City Council backs Proportional Voting System

The Progressive Group of councillors has welcomed the backing by Exeter City Council for proportional representation to be used for General Elections, but accused Exeter Labour of double standards by forcing an amendment that blocked the same rights for people in local authority elections.

Green Councillor Carol Bennett put forward the motion calling on councillors to back a system of proportional representation for both local and national elections. While Labour councillors backed PR for general elections they put forward an amendment, effectively opposing the same fair system for local elections. 

Green Party councillor Amy Sparling noted that in May’s local elections, Labour won a total of 12 seats in Exeter – which is 71% of the 17 available seats – on just 46% of the total votes placed. She told the full council meeting:

“We must draw our own conclusions why a party would back Proportional Representation for National Elections but would not want to make sure that the votes of their own City’s residents mattered. Fair votes must be for everyone, no matter what level of government is being elected.”

Liberal Democrat councillor Michael Mitchell gave an impassioned speech,  pointing out he had voted in every General Election since 1970, but that his vote had never counted because under First-Past-The-Post (FPTP) the only votes that count are the ones for the person at the top of the poll. He said:

“The present FPTP system undermines any encouragement for greater public participation. Parties focus on marginal seats, those 40 to 50 seats that might change hands; “safe seats” are forgotten and neglected at election time. 

“Proportional voting systems allow people to vote for what they want, not tactical voting or lending their vote to stop a party they oppose. PR means their vote does count.”

Green councillor Carol Bennett, who proposed the motion, said

With the country coping with an economic and democratic crisis, reform of the voting system to a proportional one has never been more urgent. I welcome the Council’s backing, but Labour need to go further and ensure every vote counts, every time.”



[1] Video of Progressive Group councillors making the case to make every vote count: 

The Progressive Group is made up of Green, Liberal Democrat and Independent Councillors on Exeter City Council 

[2] Motion to Full Council meeting on Tuesday 18 October by Councillor Bennett under Standing Order No 6 (Agenda for Council on Tuesday 18th October 2022, 6.00 pm – Exeter City Council – item 14)

The words removed by Labour’s amendment shown in [brackets]

Making Votes Count with Proportional Representation

Council notes:

 ·         Within Europe, only the United Kingdom and authoritarian Belarus still use the archaic First Past the Post (FPTP) system for General [and Local Elections]. Whilst internationally, Proportional Representation (PR) is used to elect parliaments in more than 80 countries.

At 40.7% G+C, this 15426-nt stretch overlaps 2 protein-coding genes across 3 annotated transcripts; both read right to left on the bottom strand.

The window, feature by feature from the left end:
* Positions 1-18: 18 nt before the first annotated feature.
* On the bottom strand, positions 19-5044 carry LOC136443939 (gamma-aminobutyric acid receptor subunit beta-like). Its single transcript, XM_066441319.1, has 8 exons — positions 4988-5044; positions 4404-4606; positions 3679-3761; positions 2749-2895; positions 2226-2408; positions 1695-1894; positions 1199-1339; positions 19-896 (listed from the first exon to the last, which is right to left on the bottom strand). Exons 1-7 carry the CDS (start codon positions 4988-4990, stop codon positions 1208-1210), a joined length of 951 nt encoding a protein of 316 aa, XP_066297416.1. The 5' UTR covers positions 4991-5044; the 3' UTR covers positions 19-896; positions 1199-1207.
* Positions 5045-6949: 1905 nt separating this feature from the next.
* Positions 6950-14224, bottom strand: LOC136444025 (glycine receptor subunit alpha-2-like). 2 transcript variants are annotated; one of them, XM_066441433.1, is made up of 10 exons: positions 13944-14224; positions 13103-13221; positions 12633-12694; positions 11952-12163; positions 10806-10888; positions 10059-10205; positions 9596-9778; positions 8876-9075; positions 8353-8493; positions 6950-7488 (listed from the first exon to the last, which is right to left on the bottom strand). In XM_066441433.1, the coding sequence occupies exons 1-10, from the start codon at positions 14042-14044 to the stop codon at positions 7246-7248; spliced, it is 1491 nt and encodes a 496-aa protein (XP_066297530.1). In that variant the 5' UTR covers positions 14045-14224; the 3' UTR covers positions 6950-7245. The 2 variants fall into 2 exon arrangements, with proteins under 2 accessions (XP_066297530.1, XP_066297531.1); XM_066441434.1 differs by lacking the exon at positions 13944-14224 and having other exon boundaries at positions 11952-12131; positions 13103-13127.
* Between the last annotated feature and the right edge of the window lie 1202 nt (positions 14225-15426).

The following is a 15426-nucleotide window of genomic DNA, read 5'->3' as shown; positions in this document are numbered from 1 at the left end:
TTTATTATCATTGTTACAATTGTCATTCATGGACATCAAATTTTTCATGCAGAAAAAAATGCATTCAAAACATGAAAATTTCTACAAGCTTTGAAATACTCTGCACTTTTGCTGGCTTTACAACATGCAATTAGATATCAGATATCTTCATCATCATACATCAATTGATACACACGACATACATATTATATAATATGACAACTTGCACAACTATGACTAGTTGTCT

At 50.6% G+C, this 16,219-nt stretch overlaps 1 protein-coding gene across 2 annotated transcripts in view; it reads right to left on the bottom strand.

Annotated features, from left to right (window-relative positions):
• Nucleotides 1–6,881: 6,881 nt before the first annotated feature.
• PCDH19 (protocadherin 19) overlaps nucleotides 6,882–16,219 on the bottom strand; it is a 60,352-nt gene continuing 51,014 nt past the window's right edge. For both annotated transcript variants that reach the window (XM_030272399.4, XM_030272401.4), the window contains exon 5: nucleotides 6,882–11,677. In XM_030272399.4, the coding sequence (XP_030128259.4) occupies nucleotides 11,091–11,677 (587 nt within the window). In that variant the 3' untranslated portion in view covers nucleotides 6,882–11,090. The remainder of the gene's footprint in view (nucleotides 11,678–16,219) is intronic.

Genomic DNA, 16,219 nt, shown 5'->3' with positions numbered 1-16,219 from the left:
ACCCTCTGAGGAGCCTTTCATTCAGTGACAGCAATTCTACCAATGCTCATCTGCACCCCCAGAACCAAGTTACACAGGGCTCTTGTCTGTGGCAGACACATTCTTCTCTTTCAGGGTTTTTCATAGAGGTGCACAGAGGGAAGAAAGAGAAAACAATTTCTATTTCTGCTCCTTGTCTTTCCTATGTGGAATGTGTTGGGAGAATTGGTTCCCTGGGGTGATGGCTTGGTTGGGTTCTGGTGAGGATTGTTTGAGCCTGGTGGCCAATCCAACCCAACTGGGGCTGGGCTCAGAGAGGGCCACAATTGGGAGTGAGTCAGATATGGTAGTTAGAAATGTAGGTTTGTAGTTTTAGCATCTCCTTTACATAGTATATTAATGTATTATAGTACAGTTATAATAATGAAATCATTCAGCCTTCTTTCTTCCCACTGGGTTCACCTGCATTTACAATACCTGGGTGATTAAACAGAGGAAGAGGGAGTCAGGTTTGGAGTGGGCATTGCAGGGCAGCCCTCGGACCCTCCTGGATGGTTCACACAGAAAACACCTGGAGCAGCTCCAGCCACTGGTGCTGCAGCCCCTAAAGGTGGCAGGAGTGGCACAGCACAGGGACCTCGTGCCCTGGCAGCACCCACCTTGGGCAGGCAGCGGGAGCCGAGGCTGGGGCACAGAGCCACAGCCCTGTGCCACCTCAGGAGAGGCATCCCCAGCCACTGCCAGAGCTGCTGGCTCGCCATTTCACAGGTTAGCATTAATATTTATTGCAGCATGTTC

·         The UK’s First Past the Post voting system curtails voter choice, making millions of votes ineffective, and leaving millions feeling unrepresented and unheard.

·         MPs and other elected representatives would better reflect their communities, leading to improved decision-making, wider participation and increased levels of ownership of decisions taken.

·         PR is already used to elect the parliaments and assemblies of Scotland, Wales and Northern Ireland.

Council believes that:

·         The FPTP system has contributed to dangerous levels of distrust and disillusionment with our democratic processes and politicians.

·         It is essential that faith is restored in our democratic system and that the public see Parliament as fairly reflecting their views.

·         Our First Past the Post voting system is a significant barrier to restoring this faith and all but guarantees that the balance of opinion among the electorate is not reflected in Parliament.

·         A system of Proportional Representation in which seats match votes and all votes count equally would help to rebuild public trust by ensuring that all political views are represented in Parliament in proportion to their level of public support.

Council therefore resolves:

1      To write to His Majesty’s Government calling for a change in our outdated electoral laws to enable Proportional Representation to be used for general [and local authority] elections.

2      To call upon Exeter’s two MP’s to push for a change to electoral law to permit Proportional Representation and to promote the matter for debate within Parliament.

[3] Labour conference vote in favour of proportional representation –


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